Blackford attacked the Labour leader for “desperately trying to out-Brexit the Prime Minister”. Can it be that Labour is doing better in Scotland and the Nats are starting to feel worried?
The new Prime Minister baffled the Opposition by mixing high-minded friendliness with low blows.
The outgoing Prime Minister enjoyed calling his opponent Captain Crasheroonie Snoozefest and remaining impartial on the Tory succession.
The PM showed how good it feels to be alive after dodging the attempt by 148 of his own followers to push him under a bus.
The PM refuses to be rancorous. One might as well try to get Bertie Wooster to take a dim view of that beano last night at the Drones Club.
Reeves, the Shadow Chancellor, sat nodding and smiling beside her Leader, while perhaps contemplating how she could have given the PM a harder time.
The Prime Minister was in ebullient form, full of hope for himself and his country, two entities he wishes never to see sundered.
And that is a judgment for politicians to make, not for civil servants or for the Metropolitan Police.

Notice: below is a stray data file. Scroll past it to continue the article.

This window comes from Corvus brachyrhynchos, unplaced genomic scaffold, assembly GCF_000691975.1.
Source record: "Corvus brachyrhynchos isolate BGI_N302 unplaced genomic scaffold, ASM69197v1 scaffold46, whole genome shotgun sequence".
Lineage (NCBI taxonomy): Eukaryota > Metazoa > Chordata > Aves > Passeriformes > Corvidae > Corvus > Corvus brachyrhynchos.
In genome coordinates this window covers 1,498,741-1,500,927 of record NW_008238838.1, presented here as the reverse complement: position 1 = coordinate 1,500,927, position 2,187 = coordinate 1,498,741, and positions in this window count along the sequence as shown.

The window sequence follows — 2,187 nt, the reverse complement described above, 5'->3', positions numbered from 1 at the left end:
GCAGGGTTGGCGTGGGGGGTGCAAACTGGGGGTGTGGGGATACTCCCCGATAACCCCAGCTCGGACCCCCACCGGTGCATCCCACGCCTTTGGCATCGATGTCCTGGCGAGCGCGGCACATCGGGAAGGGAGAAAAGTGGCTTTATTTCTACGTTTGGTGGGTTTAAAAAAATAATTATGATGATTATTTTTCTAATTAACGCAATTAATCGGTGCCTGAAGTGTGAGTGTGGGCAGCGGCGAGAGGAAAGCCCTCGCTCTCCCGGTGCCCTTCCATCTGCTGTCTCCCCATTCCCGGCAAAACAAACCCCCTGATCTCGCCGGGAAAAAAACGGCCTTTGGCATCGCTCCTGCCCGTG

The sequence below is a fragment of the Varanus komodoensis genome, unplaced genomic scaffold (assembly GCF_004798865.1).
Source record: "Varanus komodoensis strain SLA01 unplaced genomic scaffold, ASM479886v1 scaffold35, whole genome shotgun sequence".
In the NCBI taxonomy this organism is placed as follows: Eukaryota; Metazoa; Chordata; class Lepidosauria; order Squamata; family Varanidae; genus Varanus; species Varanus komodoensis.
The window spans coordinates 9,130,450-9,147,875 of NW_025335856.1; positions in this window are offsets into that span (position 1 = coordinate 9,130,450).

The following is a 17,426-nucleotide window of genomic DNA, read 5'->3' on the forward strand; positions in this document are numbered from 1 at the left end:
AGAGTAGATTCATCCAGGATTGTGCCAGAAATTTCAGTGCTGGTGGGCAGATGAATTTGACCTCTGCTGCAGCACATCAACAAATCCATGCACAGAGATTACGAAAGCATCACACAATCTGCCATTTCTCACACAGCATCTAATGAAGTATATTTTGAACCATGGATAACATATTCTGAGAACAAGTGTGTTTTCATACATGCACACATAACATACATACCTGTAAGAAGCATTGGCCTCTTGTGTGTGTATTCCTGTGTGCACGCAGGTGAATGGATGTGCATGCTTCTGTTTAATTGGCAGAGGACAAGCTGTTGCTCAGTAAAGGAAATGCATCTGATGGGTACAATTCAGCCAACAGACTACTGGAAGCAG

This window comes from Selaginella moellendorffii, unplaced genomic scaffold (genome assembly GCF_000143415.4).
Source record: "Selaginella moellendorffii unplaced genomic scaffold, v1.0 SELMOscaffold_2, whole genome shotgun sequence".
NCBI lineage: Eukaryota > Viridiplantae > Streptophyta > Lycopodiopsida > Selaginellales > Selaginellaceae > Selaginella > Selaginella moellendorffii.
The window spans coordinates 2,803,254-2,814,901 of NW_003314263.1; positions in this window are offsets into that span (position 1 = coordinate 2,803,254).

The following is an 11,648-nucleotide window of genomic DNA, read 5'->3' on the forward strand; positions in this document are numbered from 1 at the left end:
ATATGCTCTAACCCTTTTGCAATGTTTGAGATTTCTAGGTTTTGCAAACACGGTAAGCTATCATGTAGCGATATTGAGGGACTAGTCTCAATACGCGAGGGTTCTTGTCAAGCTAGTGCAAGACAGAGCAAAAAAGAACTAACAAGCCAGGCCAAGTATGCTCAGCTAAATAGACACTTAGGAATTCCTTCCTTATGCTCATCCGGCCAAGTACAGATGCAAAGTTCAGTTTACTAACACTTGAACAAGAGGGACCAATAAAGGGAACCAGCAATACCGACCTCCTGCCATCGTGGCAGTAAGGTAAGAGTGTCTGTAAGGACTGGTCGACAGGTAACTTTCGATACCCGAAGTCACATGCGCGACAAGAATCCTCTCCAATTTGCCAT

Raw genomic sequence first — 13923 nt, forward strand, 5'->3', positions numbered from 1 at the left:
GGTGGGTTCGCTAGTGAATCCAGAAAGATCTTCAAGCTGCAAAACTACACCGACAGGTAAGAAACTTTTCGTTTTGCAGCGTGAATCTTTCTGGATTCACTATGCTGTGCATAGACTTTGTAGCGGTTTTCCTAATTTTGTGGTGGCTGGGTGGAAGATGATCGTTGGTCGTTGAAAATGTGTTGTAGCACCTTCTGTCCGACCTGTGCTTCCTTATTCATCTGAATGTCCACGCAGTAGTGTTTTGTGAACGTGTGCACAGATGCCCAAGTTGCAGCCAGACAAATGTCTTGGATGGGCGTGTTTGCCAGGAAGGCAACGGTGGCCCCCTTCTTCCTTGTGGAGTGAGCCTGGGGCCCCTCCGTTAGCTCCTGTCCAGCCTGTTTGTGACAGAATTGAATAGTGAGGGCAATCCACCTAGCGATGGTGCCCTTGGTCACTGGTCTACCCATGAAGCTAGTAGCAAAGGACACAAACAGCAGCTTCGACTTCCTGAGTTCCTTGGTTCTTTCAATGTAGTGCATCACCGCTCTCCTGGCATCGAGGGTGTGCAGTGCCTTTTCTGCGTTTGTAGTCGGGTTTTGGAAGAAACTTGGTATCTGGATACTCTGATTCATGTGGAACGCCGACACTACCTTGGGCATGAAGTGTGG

He had to stand in the stocks and allow himself to be pelted, sometimes by members of his own party.
The PM could not use his usual weapon of raillery against his opponents, but was forced to show he takes breaches of the Covid rules as seriously as they do.
The Prime Minister engaged in demeaning exchanges with the Leader of the Opposition, but will be worried by a lack of support on his own side.
The Labour leader for some reason declined to test fire the latest ammunition supplied by the former Downing Street adviser.
The PM spread good cheer across the Chamber before readying himself to feast with the knights of the G7 at Carbis Bay.
Johnson declined to look in the slightest bit abashed, and instead offered, as an inspiring example, the recapture of the Falkland Islands.